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FOR IMMEDIATE RELEASE
Date: September 12, 2013

Developing climate change vulnerability assessments – a new starting point

FORT COLLINS, Colo., September 12, 2013 – Climate change is emerging as a dominant challenge for natural resource managers and decision-makers throughout the United States and especially in the Southwest as they strive to integrate climate change into current and future management plans. Agencies and conservation groups are calling for “climate change vulnerability assessments” that evaluate how animals, vegetation and ecosystems respond to changing climates and conditions, yet a major challenge is sorting through the immense volume of relevant literature to select assessment approaches. Such literature can be difficult to access or unavailable, or knowledge for a species or geographical area may be missing and often does not fulfill the specific characteristics needed to make a vulnerability assessment useful. This may no longer be the case thanks to the newly published report, Review and Recommendations for Climate Change Vulnerability Assessment Approaches With Examples From the Southwest.

USDA Forest Service scientist Megan Friggens led a team of scientists from the Forest Service and the University of Arizona to develop this report with two objectives in mind:

  1. Review pertinent information regarding methods and approaches used to conduct climate change vulnerability assessments, and
  2. Provide natural resource managers with an updated summary of knowledge regarding vulnerability to climate change of species and habitats in the American Southwest.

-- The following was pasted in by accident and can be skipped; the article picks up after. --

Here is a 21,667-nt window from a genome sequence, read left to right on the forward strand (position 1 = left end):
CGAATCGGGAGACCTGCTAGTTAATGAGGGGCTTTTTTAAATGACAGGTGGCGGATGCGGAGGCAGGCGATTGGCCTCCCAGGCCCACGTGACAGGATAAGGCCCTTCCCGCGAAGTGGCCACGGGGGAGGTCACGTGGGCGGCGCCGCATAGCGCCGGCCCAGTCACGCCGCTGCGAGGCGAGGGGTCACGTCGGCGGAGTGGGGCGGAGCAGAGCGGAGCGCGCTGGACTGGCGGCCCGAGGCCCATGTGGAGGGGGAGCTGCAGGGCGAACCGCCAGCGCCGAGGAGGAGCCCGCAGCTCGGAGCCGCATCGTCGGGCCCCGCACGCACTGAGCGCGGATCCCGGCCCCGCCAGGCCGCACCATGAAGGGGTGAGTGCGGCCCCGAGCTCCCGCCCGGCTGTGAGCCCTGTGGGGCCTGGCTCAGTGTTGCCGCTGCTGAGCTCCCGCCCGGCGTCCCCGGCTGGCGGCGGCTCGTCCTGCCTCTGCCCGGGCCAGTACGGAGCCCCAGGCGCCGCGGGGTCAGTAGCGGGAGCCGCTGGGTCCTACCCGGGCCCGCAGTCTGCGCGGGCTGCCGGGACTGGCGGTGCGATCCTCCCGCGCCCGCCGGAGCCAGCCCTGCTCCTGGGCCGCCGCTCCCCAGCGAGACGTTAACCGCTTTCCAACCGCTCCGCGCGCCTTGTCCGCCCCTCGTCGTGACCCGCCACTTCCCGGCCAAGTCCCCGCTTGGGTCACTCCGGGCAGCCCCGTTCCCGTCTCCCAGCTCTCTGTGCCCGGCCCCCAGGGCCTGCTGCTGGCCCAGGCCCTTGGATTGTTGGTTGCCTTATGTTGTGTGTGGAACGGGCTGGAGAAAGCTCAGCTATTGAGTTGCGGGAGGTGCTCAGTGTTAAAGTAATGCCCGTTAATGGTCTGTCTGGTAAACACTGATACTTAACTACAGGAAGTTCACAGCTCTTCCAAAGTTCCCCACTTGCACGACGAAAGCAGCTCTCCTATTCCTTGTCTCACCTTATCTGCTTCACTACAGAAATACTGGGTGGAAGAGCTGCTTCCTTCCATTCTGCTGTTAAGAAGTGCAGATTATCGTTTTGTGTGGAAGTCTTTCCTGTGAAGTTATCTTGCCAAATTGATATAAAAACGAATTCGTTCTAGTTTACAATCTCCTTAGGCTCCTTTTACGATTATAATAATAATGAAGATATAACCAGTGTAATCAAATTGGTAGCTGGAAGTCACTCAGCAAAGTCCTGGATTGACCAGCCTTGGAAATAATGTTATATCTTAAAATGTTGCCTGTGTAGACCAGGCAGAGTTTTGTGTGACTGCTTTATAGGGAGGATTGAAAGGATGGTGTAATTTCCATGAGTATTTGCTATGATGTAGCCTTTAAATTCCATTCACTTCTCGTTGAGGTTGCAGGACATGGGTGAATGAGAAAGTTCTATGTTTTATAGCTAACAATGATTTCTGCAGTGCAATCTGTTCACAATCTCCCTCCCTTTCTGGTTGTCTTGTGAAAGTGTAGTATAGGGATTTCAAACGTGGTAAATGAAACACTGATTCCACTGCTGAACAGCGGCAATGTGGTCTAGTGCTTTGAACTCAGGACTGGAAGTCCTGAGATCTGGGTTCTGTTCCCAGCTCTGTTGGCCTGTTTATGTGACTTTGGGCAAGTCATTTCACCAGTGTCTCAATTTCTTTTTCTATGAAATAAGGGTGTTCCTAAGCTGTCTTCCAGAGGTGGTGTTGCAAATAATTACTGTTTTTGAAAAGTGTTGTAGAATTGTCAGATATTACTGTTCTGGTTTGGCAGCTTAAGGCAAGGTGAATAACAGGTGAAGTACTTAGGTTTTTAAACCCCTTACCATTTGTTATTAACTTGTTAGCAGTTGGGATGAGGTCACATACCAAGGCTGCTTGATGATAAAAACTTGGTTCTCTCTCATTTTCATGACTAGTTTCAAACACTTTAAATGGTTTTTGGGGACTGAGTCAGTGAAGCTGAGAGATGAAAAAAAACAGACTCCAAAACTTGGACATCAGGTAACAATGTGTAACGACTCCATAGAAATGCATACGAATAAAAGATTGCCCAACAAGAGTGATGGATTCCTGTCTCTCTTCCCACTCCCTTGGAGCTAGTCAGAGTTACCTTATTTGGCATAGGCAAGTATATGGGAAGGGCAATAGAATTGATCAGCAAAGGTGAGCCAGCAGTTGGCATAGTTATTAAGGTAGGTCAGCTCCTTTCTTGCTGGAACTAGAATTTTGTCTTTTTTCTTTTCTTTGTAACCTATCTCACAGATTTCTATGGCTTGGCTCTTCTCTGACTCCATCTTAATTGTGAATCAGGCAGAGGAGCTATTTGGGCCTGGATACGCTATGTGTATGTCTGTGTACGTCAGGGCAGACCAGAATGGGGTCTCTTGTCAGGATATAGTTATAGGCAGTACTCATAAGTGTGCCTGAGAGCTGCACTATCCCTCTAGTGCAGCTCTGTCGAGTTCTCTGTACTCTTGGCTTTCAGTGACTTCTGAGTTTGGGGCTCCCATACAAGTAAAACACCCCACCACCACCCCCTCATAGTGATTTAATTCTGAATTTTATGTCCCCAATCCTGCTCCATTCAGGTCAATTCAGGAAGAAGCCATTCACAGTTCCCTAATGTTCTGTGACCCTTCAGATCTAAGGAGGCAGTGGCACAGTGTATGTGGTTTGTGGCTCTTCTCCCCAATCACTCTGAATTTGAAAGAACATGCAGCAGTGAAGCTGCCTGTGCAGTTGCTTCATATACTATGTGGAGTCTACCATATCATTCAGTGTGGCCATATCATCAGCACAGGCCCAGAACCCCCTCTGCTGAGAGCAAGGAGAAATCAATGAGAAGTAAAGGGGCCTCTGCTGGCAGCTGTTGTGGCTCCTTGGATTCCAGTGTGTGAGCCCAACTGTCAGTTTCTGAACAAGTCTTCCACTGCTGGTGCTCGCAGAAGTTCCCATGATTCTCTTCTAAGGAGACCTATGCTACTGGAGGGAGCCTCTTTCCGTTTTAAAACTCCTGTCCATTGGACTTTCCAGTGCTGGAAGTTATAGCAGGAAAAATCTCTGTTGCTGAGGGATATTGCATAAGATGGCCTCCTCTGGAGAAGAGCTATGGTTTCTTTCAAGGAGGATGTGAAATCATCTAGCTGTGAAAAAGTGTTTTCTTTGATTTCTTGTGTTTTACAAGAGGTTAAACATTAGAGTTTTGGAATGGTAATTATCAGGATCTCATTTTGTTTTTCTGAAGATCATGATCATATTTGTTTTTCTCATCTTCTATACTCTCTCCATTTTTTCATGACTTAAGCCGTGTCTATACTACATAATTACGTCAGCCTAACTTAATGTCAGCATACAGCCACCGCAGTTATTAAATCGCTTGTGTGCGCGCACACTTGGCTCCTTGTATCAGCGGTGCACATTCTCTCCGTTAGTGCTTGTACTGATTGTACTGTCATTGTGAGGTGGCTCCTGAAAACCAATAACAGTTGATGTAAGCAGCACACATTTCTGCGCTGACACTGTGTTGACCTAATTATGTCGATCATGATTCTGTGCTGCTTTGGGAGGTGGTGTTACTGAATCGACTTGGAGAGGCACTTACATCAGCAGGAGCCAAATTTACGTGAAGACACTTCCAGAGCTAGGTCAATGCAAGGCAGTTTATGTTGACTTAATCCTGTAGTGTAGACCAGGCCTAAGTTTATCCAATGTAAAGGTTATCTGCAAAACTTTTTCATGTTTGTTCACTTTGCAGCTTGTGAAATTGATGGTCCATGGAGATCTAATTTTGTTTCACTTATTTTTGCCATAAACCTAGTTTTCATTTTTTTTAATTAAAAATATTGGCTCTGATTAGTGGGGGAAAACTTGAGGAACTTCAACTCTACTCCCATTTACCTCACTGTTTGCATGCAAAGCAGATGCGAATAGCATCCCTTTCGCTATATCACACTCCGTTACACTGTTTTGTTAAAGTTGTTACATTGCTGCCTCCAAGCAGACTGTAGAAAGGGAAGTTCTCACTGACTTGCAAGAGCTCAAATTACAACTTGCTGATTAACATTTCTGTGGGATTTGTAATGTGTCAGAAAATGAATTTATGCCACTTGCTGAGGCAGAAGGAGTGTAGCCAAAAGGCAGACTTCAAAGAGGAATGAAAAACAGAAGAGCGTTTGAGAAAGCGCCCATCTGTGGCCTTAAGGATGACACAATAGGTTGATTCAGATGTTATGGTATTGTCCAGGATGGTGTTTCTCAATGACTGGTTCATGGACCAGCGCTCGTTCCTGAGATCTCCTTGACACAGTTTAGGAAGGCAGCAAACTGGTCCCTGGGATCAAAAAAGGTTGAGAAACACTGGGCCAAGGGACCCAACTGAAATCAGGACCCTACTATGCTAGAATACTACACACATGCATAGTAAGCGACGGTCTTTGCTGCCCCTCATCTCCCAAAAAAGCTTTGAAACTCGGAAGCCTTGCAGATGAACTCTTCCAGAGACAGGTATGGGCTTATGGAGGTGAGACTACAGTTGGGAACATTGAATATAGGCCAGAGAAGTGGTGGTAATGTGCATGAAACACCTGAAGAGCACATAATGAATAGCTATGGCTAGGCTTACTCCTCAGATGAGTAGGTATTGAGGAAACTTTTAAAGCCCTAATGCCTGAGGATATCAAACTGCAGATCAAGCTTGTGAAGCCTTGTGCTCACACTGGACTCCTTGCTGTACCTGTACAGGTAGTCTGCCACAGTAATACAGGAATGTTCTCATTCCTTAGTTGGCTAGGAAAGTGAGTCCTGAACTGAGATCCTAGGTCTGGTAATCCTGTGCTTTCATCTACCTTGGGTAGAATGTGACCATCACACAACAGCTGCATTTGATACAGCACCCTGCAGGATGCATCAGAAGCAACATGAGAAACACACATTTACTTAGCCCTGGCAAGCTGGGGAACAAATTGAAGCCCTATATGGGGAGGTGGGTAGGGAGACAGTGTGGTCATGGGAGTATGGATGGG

The report begins by defining and discussing climate change vulnerability assessment concepts and approaches, and then examines major methods used to conduct such assessments. It then concludes by reviewing and synthesizing the information presented in vulnerability assessments conducted for the southwestern United States. Overall, the report provides managers with a starting point upon which to build comprehensive and targeted assessments and plans in the future.

This report is available at www.treesearch.fs.fed.us/pubs/44184. You can request a printed copy by calling 970-498-1392 or email Richard Schneider and reference RMRS-GTR-309 in your request.

The Rocky Mountain Research Station (RMRS) is one of seven regional units that make up the U.S. Forest Service Research and Development organization - the most extensive natural resources research organization in the world. The Station maintains 12 field laboratories throughout a 12 state territory encompassing the Great Basin, Southwest, Rocky Mountains, and parts of the Great Plains, and administers and conducts research on 14 experimental forests, ranges, and watersheds, while maintaining long-term databases for these areas. RMRS research is broken into seven science program areas that serve the Forest Service as well as other federal and state agencies, international organizations, private groups, and individuals. To find out more about the RMRS go to www.fs.fed.us/rmrs. You can also follow us on Twitter at www.twitter.com/usfs_rmrs.

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